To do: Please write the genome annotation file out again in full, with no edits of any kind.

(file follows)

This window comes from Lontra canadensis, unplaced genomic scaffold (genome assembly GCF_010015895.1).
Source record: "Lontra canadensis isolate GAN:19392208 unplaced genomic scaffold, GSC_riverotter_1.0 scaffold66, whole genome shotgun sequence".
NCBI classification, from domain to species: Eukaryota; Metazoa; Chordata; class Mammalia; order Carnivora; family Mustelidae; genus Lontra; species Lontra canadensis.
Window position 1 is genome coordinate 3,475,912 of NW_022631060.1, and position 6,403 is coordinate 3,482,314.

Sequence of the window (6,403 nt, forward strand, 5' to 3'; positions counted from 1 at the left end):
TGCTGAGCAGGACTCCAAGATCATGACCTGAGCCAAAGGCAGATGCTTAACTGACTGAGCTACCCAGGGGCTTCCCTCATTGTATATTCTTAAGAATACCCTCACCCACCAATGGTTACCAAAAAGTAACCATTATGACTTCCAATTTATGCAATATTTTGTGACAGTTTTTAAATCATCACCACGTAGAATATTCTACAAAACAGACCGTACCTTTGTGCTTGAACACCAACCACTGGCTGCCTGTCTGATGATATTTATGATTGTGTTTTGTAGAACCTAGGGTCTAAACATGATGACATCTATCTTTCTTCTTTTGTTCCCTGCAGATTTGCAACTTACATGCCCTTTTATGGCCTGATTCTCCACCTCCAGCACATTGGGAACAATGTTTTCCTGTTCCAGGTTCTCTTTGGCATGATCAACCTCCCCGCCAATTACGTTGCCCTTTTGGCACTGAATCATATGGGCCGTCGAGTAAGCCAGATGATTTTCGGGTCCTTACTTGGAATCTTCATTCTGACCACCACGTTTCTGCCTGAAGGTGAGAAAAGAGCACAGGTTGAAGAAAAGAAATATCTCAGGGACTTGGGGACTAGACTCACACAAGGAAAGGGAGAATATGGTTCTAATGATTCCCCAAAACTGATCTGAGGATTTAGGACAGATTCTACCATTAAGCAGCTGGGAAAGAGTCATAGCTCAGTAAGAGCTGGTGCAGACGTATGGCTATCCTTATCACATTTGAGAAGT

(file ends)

This window comes from Lontra canadensis, unplaced genomic scaffold (genome assembly GCF_010015895.1).
Source record: "Lontra canadensis isolate GAN:19392208 unplaced genomic scaffold, GSC_riverotter_1.0 scaffold66, whole genome shotgun sequence".
NCBI classification, from domain to species: Eukaryota; Metazoa; Chordata; class Mammalia; order Carnivora; family Mustelidae; genus Lontra; species Lontra canadensis.
Window position 1 is genome coordinate 3,475,912 of NW_022631060.1, and position 6,403 is coordinate 3,482,314.

Sequence of the window (6,403 nt, forward strand, 5' to 3'; positions counted from 1 at the left end):
TGCTGAGCAGGACTCCAAGATCATGACCTGAGCCAAAGGCAGATGCTTAACTGACTGAGCTACCCAGGGGCTTCCCTCATTGTATATTCTTAAGAATACCCTCACCCACCAATGGTTACCAAAAAGTAACCATTATGACTTCCAATTTATGCAATATTTTGTGACAGTTTTTAAATCATCACCACGTAGAATATTCTACAAAACAGACCGTACCTTTGTGCTTGAACACCAACCACTGGCTGCCTGTCTGATGATATTTATGATTGTGTTTTGTAGAACCTAGGGTCTAAACATGATGACATCTATCTTTCTTCTTTTGTTCCCTGCAGATTTGCAACTTACATGCCCTTTTATGGCCTGATTCTCCACCTCCAGCACATTGGGAACAATGTTTTCCTGTTCCAGGTTCTCTTTGGCATGATCAACCTCCCCGCCAATTACGTTGCCCTTTTGGCACTGAATCATATGGGCCGTCGAGTAAGCCAGATGATTTTCGGGTCCTTACTTGGAATCTTCATTCTGACCACCACGTTTCTGCCTGAAGGTGAGAAAAGAGCACAGGTTGAAGAAAAGAAATATCTCAGGGACTTGGGGACTAGACTCACACAAGGAAAGGGAGAATATGGTTCTAATGATTCCCCAAAACTGATCTGAGGATTTAGGACAGATTCTACCATTAAGCAGCTGGGAAAGAGTCATAGCTCAGTAAGAGCTGGTGCAGACGTATGGCTATCCTTATCACATTTGAGAAGT